What you need to know:
- Campaign. Health rights activists and community leaders want the government to institute public healthcare reforms to equip vulnerable groups with information about sexual and reproductive health to enable them make informed decisions.
KYANKWANZI. Justine Nakabuye, 42, a single mother living with disability, can hardly feed her seven children.
Nakabuye lives with her children in abject poverty in Kasambya Trading Centre, Watuba Sub-county in Kyankwanzi District.
The men who sired her seven children have abandoned them.
Nakabuye says her family sometimes goes hungry because she does not have money to buy food. The family depends on hand outs from well-wishers.
She struggles to pay Shs10, 000 rent every month for a room in a semi-permanent house where she lives with her children.
“They do not extend any help to me and all the children are not attending school,” she laments.
Nakabuye says had she been educated about family planning and its benefits, she would not have had all the seven children that she is now struggling to provide for.
Nakabuye is one of many men and women, who ended up with a large family that they can barely cater for because they were ignorant about family planning and its benefits.
Health rights activists, community groups and Kyankwazi District leaders last week launched a campaign to improve sexual reproductive health services.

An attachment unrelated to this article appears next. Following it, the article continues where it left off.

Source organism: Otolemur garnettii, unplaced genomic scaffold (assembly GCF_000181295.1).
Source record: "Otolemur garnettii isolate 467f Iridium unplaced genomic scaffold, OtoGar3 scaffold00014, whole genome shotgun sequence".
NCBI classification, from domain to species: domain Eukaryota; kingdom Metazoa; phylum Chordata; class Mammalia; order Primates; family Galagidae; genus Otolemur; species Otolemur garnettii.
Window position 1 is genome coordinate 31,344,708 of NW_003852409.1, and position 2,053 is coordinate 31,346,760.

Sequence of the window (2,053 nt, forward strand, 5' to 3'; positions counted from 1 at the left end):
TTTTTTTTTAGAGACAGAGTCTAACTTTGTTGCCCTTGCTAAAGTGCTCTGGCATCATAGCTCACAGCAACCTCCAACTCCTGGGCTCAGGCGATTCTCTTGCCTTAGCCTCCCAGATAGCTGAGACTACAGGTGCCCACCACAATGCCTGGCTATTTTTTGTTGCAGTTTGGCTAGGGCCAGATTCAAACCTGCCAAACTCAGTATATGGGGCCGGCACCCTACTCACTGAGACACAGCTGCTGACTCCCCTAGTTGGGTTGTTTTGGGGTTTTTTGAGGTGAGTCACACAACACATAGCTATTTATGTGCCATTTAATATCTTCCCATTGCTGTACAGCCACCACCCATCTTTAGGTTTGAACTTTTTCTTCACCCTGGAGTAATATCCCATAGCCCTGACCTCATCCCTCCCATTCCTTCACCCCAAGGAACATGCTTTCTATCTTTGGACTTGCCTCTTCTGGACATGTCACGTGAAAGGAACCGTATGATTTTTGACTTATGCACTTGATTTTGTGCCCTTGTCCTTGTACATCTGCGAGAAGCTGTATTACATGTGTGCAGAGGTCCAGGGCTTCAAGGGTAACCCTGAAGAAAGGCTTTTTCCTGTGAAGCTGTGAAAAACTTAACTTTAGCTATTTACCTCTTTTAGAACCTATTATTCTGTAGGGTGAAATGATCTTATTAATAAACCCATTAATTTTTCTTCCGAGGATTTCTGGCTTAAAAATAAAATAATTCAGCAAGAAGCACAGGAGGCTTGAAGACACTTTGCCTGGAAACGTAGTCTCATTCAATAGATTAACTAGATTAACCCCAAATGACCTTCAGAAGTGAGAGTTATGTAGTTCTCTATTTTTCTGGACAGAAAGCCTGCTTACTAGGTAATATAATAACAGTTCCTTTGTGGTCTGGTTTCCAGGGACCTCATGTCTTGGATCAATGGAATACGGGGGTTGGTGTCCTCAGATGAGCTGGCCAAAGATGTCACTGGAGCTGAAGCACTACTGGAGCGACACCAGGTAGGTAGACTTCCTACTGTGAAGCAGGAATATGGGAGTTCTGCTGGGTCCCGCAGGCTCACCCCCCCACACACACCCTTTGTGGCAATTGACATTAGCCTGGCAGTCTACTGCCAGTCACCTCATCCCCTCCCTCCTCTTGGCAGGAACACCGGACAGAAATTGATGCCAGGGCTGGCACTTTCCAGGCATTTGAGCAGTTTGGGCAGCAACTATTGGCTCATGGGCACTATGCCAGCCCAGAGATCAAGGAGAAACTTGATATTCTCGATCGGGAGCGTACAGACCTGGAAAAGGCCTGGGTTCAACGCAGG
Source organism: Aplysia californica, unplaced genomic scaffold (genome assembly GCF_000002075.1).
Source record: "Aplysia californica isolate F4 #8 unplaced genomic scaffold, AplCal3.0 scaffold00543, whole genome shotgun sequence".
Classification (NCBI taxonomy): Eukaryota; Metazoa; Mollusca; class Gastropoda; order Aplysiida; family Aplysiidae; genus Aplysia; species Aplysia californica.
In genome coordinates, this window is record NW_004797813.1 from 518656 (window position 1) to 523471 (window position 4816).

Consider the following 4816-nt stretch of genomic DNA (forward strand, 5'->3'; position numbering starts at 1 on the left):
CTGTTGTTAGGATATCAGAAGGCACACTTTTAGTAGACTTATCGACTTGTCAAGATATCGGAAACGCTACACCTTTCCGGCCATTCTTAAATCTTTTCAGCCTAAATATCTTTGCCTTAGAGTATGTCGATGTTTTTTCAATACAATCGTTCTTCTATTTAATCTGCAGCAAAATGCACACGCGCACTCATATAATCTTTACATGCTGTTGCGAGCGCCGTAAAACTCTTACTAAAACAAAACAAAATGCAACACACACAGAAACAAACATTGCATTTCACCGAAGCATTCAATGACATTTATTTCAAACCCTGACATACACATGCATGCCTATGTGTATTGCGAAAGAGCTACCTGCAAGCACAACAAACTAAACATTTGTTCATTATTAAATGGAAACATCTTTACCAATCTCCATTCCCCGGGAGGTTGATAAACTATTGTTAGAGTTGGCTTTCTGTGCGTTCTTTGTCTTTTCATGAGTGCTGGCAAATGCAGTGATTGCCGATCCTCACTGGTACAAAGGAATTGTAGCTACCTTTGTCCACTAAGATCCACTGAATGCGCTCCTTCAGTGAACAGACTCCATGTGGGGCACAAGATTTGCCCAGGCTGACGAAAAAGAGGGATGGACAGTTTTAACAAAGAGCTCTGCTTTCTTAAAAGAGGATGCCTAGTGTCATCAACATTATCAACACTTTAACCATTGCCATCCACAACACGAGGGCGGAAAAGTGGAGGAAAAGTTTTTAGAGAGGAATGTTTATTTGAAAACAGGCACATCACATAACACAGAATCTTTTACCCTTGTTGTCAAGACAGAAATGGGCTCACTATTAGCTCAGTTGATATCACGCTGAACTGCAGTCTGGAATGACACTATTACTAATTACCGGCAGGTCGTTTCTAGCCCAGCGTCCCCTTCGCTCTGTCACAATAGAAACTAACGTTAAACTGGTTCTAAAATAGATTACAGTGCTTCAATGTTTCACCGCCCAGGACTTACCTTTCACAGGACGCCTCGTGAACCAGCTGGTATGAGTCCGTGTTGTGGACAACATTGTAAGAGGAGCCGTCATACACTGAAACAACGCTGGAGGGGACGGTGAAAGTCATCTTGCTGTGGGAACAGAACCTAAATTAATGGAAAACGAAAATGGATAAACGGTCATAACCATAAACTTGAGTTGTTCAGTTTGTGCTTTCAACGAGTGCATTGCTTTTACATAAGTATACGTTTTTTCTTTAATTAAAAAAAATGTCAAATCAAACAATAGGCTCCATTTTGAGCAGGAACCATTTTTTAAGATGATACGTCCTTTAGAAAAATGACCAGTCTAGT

The campaign is aimed at educating people about family planning, prevention and management of sexually transmitted diseases, and advocating quality obstetric and antenatal care.
During the launch of the campaign, health rights activists and community leaders called upon the government to institute public healthcare reforms to equip the grassroots vulnerable groups with information about sexual and reproductive health to enable them make informed decisions.
The stakeholders led by the Action for Rural Women Empowerment (ARUWE), a non-government organisation, stressed that the government must invest more resources into the country’s public healthcare system.
They also advocated improved district budgets for improved delivery of sexual and reproductive health services.
The health rights activists last week visited several homes in the villages of Wattuba and Nsambya in Kyankwanzi District to assess sexual and reproductive health services and their implementation.
They found delivery of sexual and reproductive health services wanting. Health rights activists said contraceptive use is low, leading to unintended pregnancies that have resulted into unplanned births, unsafe abortions and maternal deaths.
ARUWE with support from its partner Amplify Change, a non-governmental organistaion, has started working with Kyankwanzi District leaders to improve sexual and reproductive health services in Wattuba and Nsambya villages.
The ARUWE project coordinator in Kyankwazi and Kiboga districts, Mr Paul Nsanja, said the programme also targets women and other vulnerable people such as the youth, young girls and people living with HIV/ Aids.
He added that the project is aimed at advocating improved accessibility, availability and utilisation of quality sexual and reproductive health services by vulnerable people.
Mr Nsanja stressed the need to ensure that all health workers cultivate a positive attitude towards patients in order to encourage them to keep on utilising health facilities and seeking help from qualified health workers.
Addressing health sector stakeholders during a recent meeting in Ntwetwe Constituency, the Kyankwanzi District health officer, Dr John Bosco Sserebe, warned health workers against rude attitude towards patients, especially the vulnerable groups.
He said those who mistreat patients would be prosecuted.